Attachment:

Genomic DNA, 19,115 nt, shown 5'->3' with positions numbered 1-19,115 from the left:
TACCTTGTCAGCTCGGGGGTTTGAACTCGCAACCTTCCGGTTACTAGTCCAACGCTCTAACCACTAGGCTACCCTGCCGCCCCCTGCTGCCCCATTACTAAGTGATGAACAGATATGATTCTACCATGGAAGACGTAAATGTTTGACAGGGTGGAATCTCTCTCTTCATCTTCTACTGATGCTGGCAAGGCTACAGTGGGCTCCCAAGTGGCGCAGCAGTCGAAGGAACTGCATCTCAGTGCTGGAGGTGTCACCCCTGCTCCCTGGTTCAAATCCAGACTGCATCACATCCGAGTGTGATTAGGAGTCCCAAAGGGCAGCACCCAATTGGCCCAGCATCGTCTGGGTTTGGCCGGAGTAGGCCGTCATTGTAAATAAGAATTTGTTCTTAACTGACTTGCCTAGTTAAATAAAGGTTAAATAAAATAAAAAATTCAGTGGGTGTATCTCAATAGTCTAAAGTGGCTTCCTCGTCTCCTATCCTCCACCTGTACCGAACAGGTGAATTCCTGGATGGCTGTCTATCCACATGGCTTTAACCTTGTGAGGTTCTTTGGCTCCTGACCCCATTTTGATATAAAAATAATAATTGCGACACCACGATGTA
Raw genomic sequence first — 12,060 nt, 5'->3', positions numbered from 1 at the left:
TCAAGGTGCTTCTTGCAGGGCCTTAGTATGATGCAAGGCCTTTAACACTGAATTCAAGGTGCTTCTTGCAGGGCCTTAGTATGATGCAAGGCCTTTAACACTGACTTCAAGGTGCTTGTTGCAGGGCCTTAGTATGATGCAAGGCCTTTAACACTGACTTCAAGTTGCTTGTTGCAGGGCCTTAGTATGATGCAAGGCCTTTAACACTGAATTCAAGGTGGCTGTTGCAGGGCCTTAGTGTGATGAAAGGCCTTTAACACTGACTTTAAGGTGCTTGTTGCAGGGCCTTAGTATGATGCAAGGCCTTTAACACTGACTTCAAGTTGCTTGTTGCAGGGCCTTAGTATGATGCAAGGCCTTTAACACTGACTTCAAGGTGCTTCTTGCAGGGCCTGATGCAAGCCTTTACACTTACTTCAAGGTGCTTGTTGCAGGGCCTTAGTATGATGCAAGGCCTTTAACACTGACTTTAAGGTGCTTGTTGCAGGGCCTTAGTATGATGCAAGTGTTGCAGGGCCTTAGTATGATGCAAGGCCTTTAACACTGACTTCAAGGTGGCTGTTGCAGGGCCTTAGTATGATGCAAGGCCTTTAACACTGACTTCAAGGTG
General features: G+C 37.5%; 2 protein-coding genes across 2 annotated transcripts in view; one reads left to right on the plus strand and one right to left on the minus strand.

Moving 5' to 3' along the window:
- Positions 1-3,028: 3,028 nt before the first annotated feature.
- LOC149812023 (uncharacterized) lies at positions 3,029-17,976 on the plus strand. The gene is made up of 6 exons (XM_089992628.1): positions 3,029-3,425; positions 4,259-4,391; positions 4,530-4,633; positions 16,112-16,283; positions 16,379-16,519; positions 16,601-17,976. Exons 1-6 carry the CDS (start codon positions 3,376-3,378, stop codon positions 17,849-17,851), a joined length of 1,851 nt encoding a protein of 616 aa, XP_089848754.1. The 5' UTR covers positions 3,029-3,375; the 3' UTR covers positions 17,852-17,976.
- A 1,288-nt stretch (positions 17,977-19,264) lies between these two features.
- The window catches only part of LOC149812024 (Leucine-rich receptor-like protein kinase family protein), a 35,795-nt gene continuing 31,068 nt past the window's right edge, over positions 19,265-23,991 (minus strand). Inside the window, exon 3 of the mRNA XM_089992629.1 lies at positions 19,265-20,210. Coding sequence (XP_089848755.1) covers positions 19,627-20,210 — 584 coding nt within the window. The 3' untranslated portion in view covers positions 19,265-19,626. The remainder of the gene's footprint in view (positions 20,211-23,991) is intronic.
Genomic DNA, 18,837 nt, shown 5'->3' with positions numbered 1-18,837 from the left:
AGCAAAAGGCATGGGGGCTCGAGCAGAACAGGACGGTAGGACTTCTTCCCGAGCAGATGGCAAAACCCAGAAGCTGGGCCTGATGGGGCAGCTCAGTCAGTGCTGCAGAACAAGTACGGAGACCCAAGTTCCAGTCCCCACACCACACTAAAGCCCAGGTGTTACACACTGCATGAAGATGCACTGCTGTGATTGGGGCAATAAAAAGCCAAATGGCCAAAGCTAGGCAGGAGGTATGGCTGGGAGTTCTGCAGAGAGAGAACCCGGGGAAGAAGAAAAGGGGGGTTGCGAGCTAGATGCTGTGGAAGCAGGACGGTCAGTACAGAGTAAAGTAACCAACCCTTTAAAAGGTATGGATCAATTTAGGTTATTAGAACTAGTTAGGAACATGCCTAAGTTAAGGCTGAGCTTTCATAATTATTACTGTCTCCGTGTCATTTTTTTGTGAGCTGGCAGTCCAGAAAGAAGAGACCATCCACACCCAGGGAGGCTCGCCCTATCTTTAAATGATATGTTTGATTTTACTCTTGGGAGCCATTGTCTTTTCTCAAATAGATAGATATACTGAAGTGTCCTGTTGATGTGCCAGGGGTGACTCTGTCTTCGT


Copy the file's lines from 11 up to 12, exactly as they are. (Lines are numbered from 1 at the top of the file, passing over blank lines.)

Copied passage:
Genomic DNA, 18,837 nt, shown 5'->3' with positions numbered 1-18,837 from the left:
AGCAAAAGGCATGGGGGCTCGAGCAGAACAGGACGGTAGGACTTCTTCCCGAGCAGATGGCAAAACCCAGAAGCTGGGCCTGATGGGGCAGCTCAGTCAGTGCTGCAGAACAAGTACGGAGACCCAAGTTCCAGTCCCCACACCACACTAAAGCCCAGGTGTTACACACTGCATGAAGATGCACTGCTGTGATTGGGGCAATAAAAAGCCAAATGGCCAAAGCTAGGCAGGAGGTATGGCTGGGAGTTCTGCAGAGAGAGAACCCGGGGAAGAAGAAAAGGGGGGTTGCGAGCTAGATGCTGTGGAAGCAGGACGGTCAGTACAGAGTAAAGTAACCAACCCTTTAAAAGGTATGGATCAATTTAGGTTATTAGAACTAGTTAGGAACATGCCTAAGTTAAGGCTGAGCTTTCATAATTATTACTGTCTCCGTGTCATTTTTTTGTGAGCTGGCAGTCCAGAAAGAAGAGACCATCCACACCCAGGGAGGCTCGCCCTATCTTTAAATGATATGTTTGATTTTACTCTTGGGAGCCATTGTCTTTTCTCAAATAGATAGATATACTGAAGTGTCCTGTTGATGTGCCAGGGGTGACTCTGTCTTCGT